Food and beverage free sampling is going beyond the in-aisle table.
Among other in-store shopping features, the coronavirus pandemic wreaked havoc on free sampling — particularly in the food and beauty spaces. While in-person samples have returned in modified forms, some brands are trading product stands for a more data-based approach.
Several online vendors, such as Social Nature, Sampler, PinchMe and Sample Source are offering samples to customers at home in exchange for insight to be shared with the brands. This strategy is a departure from traditional retail sampling, which can draw distracted shoppers offering little to no feedback. And, according to these companies, CPG brands are increasingly turning to them for their services.
These websites work in different ways to get samples to users’ homes. For instance, Social Nature offers users free product coupons for products that they can redeem at local retailers. Others, like Sampler, send customers a box of free product samples based on their interests. The companies charge brands a fee for being on the platform in exchange for consumer insight. Meanwhile, customers must consistently rate and review their products in order to continue receiving new ones.
A more effective way to offer samples
Social Nature, a digital sampling site that offers users product vouchers in exchange for feedback, says it’s seeing increased interest from CPG brands. “Digital sampling allows brands to give out free products while capturing honest reviews,” said Jessica Malach, vp of partnerships and insights at Social Nature. “We also help point retail buyers to concrete customer data.”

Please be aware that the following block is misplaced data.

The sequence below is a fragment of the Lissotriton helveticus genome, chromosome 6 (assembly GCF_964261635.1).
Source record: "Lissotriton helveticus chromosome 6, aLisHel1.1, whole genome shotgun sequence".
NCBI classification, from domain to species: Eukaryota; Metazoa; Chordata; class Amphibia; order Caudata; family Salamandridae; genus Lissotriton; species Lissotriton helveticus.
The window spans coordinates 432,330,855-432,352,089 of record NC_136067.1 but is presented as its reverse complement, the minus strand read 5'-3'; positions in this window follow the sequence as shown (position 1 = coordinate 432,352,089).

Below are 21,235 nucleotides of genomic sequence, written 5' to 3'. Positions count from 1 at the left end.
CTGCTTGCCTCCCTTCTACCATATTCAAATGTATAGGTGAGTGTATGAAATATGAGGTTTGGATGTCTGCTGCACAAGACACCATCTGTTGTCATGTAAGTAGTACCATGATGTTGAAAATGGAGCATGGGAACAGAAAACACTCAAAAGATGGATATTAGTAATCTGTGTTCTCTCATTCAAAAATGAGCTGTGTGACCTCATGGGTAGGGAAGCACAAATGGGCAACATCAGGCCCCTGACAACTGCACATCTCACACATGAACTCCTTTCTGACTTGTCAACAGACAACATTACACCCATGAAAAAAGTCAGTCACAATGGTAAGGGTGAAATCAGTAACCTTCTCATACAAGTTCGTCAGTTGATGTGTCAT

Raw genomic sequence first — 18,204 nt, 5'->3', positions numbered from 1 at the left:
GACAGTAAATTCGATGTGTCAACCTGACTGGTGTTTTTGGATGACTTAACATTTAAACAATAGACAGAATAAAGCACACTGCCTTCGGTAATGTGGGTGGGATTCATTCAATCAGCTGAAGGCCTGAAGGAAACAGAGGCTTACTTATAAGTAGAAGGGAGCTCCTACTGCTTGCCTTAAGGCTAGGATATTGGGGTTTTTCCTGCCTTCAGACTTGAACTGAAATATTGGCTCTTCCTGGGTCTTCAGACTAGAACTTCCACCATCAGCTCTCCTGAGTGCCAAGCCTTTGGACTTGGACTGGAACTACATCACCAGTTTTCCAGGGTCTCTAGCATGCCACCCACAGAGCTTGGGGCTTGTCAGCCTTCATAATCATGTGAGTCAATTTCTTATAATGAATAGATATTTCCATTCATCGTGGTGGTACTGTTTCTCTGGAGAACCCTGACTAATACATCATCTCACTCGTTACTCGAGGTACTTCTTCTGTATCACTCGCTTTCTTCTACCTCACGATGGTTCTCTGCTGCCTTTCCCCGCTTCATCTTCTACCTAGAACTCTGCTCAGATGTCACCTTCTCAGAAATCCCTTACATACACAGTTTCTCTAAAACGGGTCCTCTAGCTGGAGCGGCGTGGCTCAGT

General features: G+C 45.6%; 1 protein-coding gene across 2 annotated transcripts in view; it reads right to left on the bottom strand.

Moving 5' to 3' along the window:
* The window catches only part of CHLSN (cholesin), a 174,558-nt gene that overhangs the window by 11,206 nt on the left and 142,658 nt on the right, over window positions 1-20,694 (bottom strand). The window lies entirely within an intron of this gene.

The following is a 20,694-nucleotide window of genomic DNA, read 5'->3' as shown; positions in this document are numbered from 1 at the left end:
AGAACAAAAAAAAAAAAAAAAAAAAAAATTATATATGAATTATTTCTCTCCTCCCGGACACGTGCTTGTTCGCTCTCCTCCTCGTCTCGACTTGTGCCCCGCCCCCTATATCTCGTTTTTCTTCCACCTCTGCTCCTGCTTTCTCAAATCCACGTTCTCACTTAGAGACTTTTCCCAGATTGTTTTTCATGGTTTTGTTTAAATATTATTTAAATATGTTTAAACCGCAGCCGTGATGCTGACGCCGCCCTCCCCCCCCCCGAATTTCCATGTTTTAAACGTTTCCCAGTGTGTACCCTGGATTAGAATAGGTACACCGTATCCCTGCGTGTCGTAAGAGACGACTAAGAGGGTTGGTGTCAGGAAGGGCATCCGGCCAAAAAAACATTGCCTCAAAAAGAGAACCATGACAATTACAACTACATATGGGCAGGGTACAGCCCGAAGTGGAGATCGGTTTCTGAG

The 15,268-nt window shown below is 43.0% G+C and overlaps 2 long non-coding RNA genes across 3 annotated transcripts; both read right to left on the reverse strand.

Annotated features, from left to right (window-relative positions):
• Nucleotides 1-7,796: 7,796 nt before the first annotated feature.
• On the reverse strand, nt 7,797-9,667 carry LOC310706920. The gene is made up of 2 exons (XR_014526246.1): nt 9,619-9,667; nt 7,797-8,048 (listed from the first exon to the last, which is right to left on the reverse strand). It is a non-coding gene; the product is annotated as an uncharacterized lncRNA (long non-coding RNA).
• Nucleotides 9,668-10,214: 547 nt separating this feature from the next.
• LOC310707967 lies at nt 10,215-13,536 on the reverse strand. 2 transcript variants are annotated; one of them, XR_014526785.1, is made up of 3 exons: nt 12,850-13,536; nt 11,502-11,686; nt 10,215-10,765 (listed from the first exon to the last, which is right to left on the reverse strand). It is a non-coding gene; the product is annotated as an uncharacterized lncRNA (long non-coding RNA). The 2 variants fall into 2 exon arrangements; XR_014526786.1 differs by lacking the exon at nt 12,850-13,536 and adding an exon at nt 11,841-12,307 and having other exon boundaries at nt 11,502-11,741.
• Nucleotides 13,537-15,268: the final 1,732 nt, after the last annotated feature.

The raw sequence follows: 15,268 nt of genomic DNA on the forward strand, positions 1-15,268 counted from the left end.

The idea is to make sample more targeted — seeking out a more fitting audience, as opposed to collecting reactions by giving out free samples, “which tend to be anecdotal,” Malach said. “We can target more specific users based on their dietary preferences and product interest.” For example, a Social Nature user interested in receiving keto products is only served coupons for keto-friendly items.
After trying the product, Social Nature users are then asked to rate and review it, along with answering questions on whether they’re likely to repurchase the item. The reviews can also be integrated across the brand’s other point of sales sites.
Social nature finds new users via SEO searches for healthy products, reviews and social referrals from online users. The company also gets in-bounds user signups from brands’ own promotions, which point customers to Social Nature for free samples. Social Nature’s user base grew from 550,000 in January 2021 to 710,000 as of October 2021.
The format is getting popular among CPG brands; to date, the website has had about 500 brands use its service. Since 2019, Social Nature’s revenue has tripled, Malach said. “We’ve also doubled our team size to meet demand.”
Using sampling data to attract retailers
Tyler Mayoras, co-founder and CEO of frozen wrap brand Cool Beans, said that when the brand launched in 2020, there were virtually no in-store product demos occurring. That was one of the reasons the company went to Social Nature for digital sampling, Mayoras said. “As a young unknown brand, you have to get product into consumers’ mouths to drive brand awareness and trial,” Mayoras explained. However, he agreed that in-store sampling tends to be “quite wasteful and hard to track its effectiveness.”